Theresa May will liken Brexit to referendums on devolution in Scotland and Wales in a last-ditch appeal to MPs to respect the will of the people and ensure the UK leaves the EU.
In a speech on the eve of a crucial vote in the House of Commons on her deal with Brussels, the Prime Minister will ask the public to imagine if Westminster had rejected the outcome of votes that created the Scottish Parliament and Welsh Assembly.
It comes as opposition MPs published draft legislation for a fresh referendum that would give voters the chance to reverse Brexit.
With less than 36 hours to go until the vote, Mrs May will warn that parliament is more likely to block Brexit than allow Britain to crash out of the EU without a deal.
However, while a small number of Conservative Brexiteers have now said they will back her deal to ensure that Brexit is delivered, the government is still expected to fall to a heavy defeat.
Warning of “catastrophic harm” to public trust in politicians if Brexit isn’t delivered, Mrs May will “ask MPs to consider the consequences of their actions on the faith of the British people in our democracy”.
The Prime Minister is expected to say: “Imagine if an anti-devolution House of Commons had said to the people of Scotland or Wales that despite voting in favour of a devolved legislature, Parliament knew better and would overrule them, or else force them to vote again.”
Mrs May will add: “When the people of Wales voted by a margin of 0.3%, on a turnout of just over 50%, to endorse the creation of the Welsh Assembly, that result was accepted by both sides and the popular legitimacy of that institution has never seriously been questioned.”
The Prime Minister will say that while the two sides in the 2016 referendum disagreed on many things, they were united on one thing – that “what the British people decided, the politicians would implement”.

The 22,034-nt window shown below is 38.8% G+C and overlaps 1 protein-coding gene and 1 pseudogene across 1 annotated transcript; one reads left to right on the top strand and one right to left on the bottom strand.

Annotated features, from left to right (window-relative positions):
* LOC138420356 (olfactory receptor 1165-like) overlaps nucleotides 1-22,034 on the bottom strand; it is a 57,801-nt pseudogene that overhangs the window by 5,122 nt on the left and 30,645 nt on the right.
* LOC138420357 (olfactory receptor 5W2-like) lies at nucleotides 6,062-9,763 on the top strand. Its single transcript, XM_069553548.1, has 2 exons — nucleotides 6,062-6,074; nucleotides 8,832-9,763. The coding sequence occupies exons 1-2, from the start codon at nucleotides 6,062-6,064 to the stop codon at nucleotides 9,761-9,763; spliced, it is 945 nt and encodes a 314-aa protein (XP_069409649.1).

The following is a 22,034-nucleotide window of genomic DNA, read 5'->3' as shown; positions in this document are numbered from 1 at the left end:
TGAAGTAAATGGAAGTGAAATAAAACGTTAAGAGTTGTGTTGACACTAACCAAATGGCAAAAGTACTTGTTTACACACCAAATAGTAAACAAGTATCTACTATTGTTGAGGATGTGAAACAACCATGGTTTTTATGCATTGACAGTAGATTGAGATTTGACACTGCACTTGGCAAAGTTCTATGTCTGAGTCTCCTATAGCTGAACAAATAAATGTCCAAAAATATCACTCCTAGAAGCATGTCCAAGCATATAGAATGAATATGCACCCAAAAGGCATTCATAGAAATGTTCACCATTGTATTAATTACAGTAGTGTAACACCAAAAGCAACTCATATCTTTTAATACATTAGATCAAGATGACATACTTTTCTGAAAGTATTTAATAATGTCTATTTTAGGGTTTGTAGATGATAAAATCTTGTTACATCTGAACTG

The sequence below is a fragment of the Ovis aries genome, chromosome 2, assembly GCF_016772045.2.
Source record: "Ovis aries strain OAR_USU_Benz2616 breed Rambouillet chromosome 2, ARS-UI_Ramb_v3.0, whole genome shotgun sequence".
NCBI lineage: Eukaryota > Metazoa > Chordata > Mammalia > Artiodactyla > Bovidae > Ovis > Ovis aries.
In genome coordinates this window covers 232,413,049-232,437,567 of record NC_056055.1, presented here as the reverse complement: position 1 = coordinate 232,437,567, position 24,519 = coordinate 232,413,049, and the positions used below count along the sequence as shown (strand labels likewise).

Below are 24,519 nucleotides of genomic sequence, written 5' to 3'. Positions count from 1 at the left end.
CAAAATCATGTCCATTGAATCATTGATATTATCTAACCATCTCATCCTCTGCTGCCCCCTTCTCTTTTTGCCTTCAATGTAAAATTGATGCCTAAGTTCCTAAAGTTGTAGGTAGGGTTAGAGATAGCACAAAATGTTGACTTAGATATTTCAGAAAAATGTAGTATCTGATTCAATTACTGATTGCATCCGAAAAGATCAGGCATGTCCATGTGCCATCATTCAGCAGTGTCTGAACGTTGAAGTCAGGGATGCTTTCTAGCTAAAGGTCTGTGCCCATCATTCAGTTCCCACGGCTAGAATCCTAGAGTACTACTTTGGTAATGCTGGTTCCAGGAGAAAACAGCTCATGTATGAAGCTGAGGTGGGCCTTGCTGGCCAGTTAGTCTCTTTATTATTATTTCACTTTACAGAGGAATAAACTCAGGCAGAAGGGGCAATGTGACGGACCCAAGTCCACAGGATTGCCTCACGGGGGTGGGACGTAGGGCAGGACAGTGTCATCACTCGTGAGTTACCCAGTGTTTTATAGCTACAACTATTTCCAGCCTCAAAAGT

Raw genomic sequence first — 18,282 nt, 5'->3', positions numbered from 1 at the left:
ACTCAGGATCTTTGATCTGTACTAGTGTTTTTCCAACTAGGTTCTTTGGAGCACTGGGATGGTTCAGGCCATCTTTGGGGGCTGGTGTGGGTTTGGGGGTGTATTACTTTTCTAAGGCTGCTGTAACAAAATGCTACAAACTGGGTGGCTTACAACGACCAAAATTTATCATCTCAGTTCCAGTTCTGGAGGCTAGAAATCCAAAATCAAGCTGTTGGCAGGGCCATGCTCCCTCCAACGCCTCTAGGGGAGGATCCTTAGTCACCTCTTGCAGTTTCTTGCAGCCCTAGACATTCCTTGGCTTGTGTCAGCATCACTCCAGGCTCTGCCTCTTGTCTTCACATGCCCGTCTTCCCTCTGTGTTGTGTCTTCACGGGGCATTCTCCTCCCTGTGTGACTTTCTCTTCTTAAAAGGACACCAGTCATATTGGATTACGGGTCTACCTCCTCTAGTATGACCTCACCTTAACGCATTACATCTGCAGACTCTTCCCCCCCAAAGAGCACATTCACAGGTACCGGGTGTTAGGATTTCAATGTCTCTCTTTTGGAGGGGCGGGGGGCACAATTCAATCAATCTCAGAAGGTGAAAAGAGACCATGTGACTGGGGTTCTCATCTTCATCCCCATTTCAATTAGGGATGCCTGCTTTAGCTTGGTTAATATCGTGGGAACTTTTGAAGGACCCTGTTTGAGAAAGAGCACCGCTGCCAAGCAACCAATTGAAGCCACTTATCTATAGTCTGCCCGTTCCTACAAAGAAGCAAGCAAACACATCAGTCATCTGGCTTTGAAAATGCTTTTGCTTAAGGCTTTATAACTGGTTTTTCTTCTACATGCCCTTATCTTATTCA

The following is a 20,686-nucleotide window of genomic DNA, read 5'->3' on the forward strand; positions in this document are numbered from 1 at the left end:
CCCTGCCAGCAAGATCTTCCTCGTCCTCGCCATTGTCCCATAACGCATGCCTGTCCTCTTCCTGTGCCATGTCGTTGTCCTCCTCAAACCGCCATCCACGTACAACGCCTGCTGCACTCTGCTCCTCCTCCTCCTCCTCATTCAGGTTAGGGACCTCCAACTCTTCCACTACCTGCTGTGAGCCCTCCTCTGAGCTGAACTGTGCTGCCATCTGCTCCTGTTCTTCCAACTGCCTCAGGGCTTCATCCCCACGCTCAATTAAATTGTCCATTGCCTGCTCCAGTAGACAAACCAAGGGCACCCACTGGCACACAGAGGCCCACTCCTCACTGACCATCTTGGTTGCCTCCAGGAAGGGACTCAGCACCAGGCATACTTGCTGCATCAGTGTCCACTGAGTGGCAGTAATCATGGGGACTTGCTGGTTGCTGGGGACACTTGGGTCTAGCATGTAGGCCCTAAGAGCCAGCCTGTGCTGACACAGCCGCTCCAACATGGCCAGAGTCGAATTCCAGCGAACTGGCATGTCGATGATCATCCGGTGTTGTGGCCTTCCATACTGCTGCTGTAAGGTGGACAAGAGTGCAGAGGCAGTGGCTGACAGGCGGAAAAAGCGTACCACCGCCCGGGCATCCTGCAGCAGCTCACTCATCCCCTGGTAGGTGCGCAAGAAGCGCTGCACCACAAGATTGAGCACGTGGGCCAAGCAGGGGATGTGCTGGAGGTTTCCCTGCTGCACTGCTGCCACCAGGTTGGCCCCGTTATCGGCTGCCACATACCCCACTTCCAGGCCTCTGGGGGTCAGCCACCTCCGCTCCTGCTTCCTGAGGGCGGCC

Four Brexiteer backbenchers announced on Sunday they will back the Prime Minister’s withdrawal agreement.
One of the four, Sir Edward Leigh, said it was “now inconceivable that this Parliament, and this Speaker, will allow the UK to leave on WTO terms on March 29.
“Therefore my message to my fellow Brexit-supporting MPs is you are playing with fire if you vote down this deal in the hope of something better, and the only way to deliver Brexit is to vote for the deal this week.”
Legislation to bring about a second referendum has been published by a cross-party group of anti-Brexit politicians, including representatives from Labour and the Conservatives.
The draft bill recommends that the public be asked whether they want to remain in the European Union or leave under the Prime Minister’s deal.
Organisers note that Article 50 would have to be extended in order for another poll to take place, meaning the UK would remain a member of the EU beyond March 29.
The legislation could be introduced through the House of Lords under plans being considered by the group, which also includes SNP Westminster leader Ian Blackford.
It recommends the ballot paper be worded: “Should the United Kingdom remain a member of the European Union or leave the European Union on the negotiated terms?”
Tory former attorney general Dominic Grieve said the bill provides the Government with an “escape hatch” if there is no majority in Parliament for Theresa May’s deal or no deal. “This Bill provides a legally credible way forward, and a politically credible way forward,” he added.
Mr Blackford said MPs had a “responsibility to present an alternative route to protect our economy and citizens rights”. He said: “Scotland voted overwhelmingly to remain in the EU and the SNP believe this Bill is an effort to build a consensus across the house for a second EU referendum.”
The group has also drafted a ‘Paving Bill’ designed to enable the Electoral Commission to start the necessary consultation around a referendum question and lead campaign designation.